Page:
The number of days for horse racing in Ontario should be slashed in half, and the government is making the right decision to no longer use revenue from racetrack slot machines to prop up the industry.
These are the key recommendations of a government-appointed panel examining the horse racing industry, according to sources.
The government plans to release the panel’s final report on Tuesday afternoon.
According to the sources familiar with the report, the panel is recommending that the number of horse racing days in Ontario be set at 800 a year, roughly in line with what the industry is seeking.
The panel also recommends increasing the number of horses for each race to help attract more betting and that the gross payout of about $130-million from betting on horse races be distributed between the thoroughbred and standardbred sectors.
People who go to the track to bet on horse races should be the benchmark used by the government to determine how much funding the industry should receive, one source said.
“Now it’s an aberration,” he said. “We have billions of dollars going into an industry that shouldn’t be that big.”
The government set up the three-member panel – consisting of former cabinet ministers Elmer Buchanan, John Snobelen and John Wilkinson – after announcing in the budget in March that it was terminating a program that sent $345-million from slot-machine revenues to tracks and horsemen in 2011 alone.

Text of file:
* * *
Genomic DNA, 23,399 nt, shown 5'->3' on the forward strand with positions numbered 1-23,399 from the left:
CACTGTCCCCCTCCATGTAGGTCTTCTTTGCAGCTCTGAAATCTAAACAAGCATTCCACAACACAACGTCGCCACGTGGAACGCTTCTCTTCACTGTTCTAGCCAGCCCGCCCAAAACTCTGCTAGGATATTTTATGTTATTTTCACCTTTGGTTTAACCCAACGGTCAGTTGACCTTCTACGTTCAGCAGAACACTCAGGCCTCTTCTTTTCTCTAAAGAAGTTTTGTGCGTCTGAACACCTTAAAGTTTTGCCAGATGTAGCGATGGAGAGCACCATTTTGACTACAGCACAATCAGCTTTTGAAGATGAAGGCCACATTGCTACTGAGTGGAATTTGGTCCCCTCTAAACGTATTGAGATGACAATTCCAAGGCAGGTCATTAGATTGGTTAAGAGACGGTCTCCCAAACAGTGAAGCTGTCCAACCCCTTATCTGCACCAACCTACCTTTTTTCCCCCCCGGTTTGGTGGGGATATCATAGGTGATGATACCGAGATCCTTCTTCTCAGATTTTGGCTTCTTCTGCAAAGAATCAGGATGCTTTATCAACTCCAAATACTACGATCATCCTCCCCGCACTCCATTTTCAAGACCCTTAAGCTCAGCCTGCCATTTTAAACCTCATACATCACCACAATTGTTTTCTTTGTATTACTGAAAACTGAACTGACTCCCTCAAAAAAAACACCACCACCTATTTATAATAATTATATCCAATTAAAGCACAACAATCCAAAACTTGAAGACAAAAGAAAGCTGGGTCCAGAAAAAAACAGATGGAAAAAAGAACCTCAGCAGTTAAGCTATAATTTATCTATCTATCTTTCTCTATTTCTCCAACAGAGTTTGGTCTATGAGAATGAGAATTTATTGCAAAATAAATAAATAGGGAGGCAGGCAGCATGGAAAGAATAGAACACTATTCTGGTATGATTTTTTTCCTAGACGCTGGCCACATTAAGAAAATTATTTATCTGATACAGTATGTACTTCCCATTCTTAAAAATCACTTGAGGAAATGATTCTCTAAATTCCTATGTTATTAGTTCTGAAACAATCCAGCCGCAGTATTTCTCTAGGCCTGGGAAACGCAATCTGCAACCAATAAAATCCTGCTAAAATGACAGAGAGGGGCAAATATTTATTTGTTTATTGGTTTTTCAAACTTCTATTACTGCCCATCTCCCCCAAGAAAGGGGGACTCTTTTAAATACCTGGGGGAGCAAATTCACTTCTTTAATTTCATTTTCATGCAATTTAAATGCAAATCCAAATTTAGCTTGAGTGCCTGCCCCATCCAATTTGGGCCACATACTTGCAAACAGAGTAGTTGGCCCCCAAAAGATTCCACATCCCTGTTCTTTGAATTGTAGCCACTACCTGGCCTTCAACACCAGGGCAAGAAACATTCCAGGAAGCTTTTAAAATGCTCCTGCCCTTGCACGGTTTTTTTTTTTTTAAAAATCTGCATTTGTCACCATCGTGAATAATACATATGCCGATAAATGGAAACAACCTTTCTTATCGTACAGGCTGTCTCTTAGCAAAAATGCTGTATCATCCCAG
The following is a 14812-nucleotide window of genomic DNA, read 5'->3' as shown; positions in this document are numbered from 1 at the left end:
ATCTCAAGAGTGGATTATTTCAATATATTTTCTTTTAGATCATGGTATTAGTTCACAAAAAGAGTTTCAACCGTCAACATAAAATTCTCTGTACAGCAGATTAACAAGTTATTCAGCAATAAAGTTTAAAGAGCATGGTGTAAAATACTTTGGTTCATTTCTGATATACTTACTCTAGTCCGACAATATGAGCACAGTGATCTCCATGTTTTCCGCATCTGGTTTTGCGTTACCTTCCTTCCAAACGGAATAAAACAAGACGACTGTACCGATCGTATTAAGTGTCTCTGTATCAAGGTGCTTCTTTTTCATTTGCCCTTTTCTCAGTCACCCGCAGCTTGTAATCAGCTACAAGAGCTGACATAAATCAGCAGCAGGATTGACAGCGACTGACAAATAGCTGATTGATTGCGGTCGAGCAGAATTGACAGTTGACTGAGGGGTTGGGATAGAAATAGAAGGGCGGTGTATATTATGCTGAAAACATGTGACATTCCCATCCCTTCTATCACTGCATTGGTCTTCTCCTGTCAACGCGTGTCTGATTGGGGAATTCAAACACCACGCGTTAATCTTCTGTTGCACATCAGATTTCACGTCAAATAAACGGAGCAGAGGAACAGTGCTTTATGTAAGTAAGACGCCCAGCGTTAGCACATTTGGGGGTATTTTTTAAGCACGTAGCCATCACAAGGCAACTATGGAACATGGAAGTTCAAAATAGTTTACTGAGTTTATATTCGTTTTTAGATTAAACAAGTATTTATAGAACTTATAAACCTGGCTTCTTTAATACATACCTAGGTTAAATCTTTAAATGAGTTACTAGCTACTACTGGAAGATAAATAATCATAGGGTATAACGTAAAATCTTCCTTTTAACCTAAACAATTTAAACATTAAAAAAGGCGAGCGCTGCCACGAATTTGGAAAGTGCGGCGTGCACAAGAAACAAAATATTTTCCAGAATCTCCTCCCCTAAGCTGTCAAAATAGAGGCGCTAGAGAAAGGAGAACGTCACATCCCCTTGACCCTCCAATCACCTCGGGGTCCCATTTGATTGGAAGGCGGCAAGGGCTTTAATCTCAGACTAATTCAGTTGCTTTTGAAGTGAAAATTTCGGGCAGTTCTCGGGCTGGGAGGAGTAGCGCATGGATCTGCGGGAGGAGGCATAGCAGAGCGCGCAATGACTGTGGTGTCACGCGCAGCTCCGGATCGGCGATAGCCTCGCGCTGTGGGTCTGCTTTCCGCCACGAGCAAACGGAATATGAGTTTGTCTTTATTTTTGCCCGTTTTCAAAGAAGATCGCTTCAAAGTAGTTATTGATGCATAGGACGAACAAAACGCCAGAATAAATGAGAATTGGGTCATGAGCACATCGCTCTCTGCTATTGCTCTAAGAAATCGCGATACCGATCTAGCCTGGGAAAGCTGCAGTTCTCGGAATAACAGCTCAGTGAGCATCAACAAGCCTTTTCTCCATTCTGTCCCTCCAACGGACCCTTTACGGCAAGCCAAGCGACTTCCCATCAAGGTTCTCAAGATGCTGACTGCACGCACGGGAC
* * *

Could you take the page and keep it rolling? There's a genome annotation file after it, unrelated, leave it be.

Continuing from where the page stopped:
About 15 years ago, the province agreed to pay rent of 20 per cent of slots revenues in exchange for the Ontario Lottery and Gaming Corporation placing the machines at tracks. The province’s racetracks have received $3.7-billion in slots revenue since the program began.
Finance Minister Dwight Duncan has said the cash-strapped government, which is grappling with a deficit forecast to hit $14.4-billion this fiscal year, can no longer afford to keep propping up the industry.
Industry officials have said losing the funding would be devastating. Another report commissioned by the government estimated that 7,500 to 13,000 race horses in Ontario would be put down if the industry were to be shuttered entirely. The standardbred sector would be hit especially hard, according to a draft of the report prepared by McKinsey & Company.
At some tracks, slots money makes up more than 90 per cent of purses. Already, three of 17 tracks have closed.
In its interim report released in August, the panel acknowledged that losing revenue from the slots could kill the industry, and said the $50-million in transition funding, spread over three years, is not enough.
The amount of funding the panel is recommending will not be part of the final report released to the public. The panel has asked the government to withhold that figure and to enter into negotiations with the industry.